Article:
6 Ayurvedic Tips for Fall Health and Wellness
As the leaves begin to turn from summer green to the yellows and reds of early fall, the air around us becomes cool and crisp. Routines shift from summer leisure to the business of work, school and structured activities. From an Ayurvedic perspective, fall is Vata season, bringing with it a predominance of air element in the atmosphere.
Vata is characterized as being dry, rough, windy, erratic, cool, subtle, and clear. Anything that moves in our bodies and mind is controlled by Vata. Vata controls blood flow, the elimination of wastes, breathing and even our thoughts. When balanced, Vata blesses us with an alert, quick mind that is flexible and creative. However, when the restlessness and high activity level typical of Vata become unbalanced, we are more prone to fatigue, irritability, and interrupted sleep. Particularly in autumn, excess Vata can manifest as —
- Dry, itchy skin; dry, rough or brittle hair, lips, cracking skin or dandruff
- Digestive complaints, such as bloating, gas, constipation, diarrhea, stomach pressure heartburn, dehydration, and irregular appetite
- Poor circulation, muscle spasm or constriction, asthma, pain and aches, tightness or stiffness
- Excessive movement: anxiety, fidgeting, agitation, muscle twitching, palpitations
During fall and early winter, we can reduce Vata and counteract its qualities by adding more qualities of Pitta and Kapha doshas into our daily regimen. This means bringing more moisture, warmth, calming energy into our daily routines.
Consider adding one or more of these six (6) strategies for optimal heath in throughout the fall:
Tip #1: Routine, Routine, Routine!
Vata tends to be unstable and veer towards extremes. When Vata becomes excessive, it can manifest as feeling nervous or ungrounded, difficulty sitting still, trouble quieting the mind, rapid heartbeat and restless sleep. Therefore, establishing a daily routine and sticking to it is essential for keeping Vata in check. Follow these simple guidelines to establish a steady, grounding routine:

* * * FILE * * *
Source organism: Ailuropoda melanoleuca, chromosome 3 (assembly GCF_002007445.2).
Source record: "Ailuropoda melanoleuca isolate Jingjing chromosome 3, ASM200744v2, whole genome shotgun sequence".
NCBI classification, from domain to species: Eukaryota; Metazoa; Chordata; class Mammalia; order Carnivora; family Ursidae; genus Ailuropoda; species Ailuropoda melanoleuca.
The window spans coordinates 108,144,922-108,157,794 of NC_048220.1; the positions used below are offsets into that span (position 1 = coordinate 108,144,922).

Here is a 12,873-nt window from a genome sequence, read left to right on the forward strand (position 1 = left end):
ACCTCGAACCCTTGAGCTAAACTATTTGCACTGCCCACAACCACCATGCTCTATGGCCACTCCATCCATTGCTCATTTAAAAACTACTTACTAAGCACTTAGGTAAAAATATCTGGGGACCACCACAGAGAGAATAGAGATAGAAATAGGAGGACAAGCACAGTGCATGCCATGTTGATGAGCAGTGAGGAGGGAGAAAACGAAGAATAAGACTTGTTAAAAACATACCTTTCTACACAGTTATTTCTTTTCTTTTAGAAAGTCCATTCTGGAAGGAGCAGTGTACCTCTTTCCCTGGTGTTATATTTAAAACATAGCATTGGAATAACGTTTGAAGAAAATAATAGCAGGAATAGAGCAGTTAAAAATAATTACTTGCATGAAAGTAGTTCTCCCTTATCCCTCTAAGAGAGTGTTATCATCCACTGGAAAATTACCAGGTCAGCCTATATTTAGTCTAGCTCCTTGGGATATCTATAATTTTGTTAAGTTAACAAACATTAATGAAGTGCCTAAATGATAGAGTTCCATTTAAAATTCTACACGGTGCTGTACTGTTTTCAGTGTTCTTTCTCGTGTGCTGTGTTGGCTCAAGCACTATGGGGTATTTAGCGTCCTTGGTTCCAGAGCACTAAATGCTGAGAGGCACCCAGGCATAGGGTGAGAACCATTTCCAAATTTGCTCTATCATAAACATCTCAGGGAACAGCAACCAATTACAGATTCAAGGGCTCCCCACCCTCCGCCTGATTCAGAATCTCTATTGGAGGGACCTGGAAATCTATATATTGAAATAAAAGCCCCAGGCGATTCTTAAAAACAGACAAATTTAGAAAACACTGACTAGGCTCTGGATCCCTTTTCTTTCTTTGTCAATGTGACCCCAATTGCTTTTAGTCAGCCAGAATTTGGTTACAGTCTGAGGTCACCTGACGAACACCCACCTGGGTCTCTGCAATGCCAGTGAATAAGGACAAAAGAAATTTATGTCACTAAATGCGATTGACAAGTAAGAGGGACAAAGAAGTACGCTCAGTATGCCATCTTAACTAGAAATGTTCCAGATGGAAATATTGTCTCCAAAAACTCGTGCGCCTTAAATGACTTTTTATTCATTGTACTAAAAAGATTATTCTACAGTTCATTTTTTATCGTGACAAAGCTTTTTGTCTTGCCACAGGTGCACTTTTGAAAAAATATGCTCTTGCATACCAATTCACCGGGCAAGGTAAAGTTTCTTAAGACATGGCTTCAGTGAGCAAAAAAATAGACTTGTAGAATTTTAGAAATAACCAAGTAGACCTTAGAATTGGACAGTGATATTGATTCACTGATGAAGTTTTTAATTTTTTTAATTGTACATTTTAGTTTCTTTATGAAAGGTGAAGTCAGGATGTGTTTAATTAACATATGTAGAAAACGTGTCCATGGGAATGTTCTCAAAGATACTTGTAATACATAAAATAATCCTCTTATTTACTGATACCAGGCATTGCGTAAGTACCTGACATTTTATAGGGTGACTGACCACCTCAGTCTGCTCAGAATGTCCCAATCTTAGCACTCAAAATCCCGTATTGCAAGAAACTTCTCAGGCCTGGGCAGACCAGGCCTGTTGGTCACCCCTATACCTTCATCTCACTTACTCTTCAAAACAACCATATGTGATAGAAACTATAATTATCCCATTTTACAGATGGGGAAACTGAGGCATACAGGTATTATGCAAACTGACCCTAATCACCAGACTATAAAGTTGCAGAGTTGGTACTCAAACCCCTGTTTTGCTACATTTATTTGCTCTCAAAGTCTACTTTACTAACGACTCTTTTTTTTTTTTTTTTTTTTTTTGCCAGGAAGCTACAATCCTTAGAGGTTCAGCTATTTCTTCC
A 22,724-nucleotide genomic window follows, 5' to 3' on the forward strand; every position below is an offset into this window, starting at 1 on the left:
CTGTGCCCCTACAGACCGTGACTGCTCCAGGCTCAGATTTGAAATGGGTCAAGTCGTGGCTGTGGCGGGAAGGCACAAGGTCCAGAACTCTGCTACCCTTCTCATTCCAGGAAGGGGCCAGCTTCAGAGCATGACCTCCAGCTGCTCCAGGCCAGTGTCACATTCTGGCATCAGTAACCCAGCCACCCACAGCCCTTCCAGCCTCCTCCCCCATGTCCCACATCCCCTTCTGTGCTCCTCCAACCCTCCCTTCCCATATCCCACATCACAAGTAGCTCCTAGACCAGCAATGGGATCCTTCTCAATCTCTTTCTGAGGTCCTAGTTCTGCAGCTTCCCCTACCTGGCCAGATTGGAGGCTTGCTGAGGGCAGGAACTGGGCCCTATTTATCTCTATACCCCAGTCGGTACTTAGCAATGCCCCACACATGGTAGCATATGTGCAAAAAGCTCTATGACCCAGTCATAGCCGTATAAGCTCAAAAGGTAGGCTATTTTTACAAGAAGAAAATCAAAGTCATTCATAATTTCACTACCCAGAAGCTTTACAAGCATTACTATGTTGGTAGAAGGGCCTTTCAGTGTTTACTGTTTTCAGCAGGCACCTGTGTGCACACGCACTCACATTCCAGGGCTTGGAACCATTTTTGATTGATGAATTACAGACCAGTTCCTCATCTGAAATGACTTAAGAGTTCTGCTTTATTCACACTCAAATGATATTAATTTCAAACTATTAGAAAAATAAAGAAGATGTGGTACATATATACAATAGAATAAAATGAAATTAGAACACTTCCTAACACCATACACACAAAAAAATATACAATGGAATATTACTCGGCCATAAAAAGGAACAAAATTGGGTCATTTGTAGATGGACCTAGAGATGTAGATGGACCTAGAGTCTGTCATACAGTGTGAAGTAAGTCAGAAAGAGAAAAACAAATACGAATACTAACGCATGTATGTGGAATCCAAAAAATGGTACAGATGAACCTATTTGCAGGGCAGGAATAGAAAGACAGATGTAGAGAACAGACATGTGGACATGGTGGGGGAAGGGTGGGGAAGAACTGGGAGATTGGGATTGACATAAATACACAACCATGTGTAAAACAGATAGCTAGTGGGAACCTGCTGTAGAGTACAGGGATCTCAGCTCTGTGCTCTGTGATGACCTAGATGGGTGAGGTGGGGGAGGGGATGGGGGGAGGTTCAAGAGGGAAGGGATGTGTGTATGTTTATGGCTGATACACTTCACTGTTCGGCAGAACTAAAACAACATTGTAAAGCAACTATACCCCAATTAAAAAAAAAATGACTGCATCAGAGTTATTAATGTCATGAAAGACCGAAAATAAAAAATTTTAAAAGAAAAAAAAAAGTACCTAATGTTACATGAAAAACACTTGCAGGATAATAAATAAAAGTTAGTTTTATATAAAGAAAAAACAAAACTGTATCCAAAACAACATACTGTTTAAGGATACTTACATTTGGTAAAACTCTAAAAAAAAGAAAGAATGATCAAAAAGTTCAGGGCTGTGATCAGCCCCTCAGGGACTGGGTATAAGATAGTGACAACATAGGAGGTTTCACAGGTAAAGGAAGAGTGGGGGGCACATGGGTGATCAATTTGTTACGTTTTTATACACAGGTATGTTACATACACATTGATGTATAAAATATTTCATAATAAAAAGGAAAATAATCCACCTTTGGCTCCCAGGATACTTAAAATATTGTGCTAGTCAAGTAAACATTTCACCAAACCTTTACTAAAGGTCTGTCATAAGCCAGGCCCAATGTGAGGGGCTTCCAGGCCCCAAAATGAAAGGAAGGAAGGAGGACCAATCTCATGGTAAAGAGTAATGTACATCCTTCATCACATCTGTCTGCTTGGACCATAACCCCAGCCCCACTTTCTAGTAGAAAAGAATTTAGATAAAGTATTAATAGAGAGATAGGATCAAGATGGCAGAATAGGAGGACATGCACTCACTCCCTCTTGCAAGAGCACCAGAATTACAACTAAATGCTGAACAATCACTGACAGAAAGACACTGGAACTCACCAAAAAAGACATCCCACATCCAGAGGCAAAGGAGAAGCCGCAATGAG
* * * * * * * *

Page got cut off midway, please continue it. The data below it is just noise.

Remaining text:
- Go to bed and get up at the same time every day. Ideally, this means rising between 6:30 and 7:30AM each morning, and heading to bed by 10PM.
- Eat meals at the same time daily. Ayurveda suggest breakfast by 9AM, lunch around midday and dinner by 6PM.
- Be consistent in your daily self-care practices, such as tongue scraping, tooth brushing, and self-massage, or daily abhyanga (see more below).
- Stick to a regular exercise routine. Ideally exercise should happen early in the day (between 6-10AM). Remember it is better to move for 10 minutes than not at all.
Tip #2: Oil Up
Just as a car engine needs adequate lubrication to function properly, so do our bodies. Due to the dryness of fall and early winter, massage helps keep your skin moist and supple. Nurture yourself with a professional massage, or daily self-massage, known as abhyanga.
Classically performed before bathing, warm some sesame or almond oil by placing the bottle in a bowl of hot water for 5-10 minutes. Next, apply the warm oil from head to toe, massaging it into your skin. Ideally, it is best to let the oil seep into your skin for a good twenty minutes or so before rinsing off in the bath or shower. When it’s time to bathe, apply soap only where needed and allow the warm water and steam to assist your skin in absorbing the oil.
In a hurry? Massage a bit of oil onto your arms, legs and torso post-shower. Additionally, consider adding sweet, calming essential oils to lessen feelings of anxiety, increase focus and stabilize your entire system. Experiment with the following fragrant oils to find a pleasing combination for you:
- Warming: ginger, clary sage, cardamom, bergamot
- Sweet: lemon, sweet orange, jasmine, rosewood
- Calming/Peaceful: lavender, vetiver, geranium, clary sage
- Grounding/Stabilizing: sandalwood, lavender, rose, patchouli, neroli
Keep your blend simple, using only 3 or 4 essential oils. A ratio of about 48-90 drops of pure essential oil to 4 oz of carrier oil is standard depending on how potent you want your blend.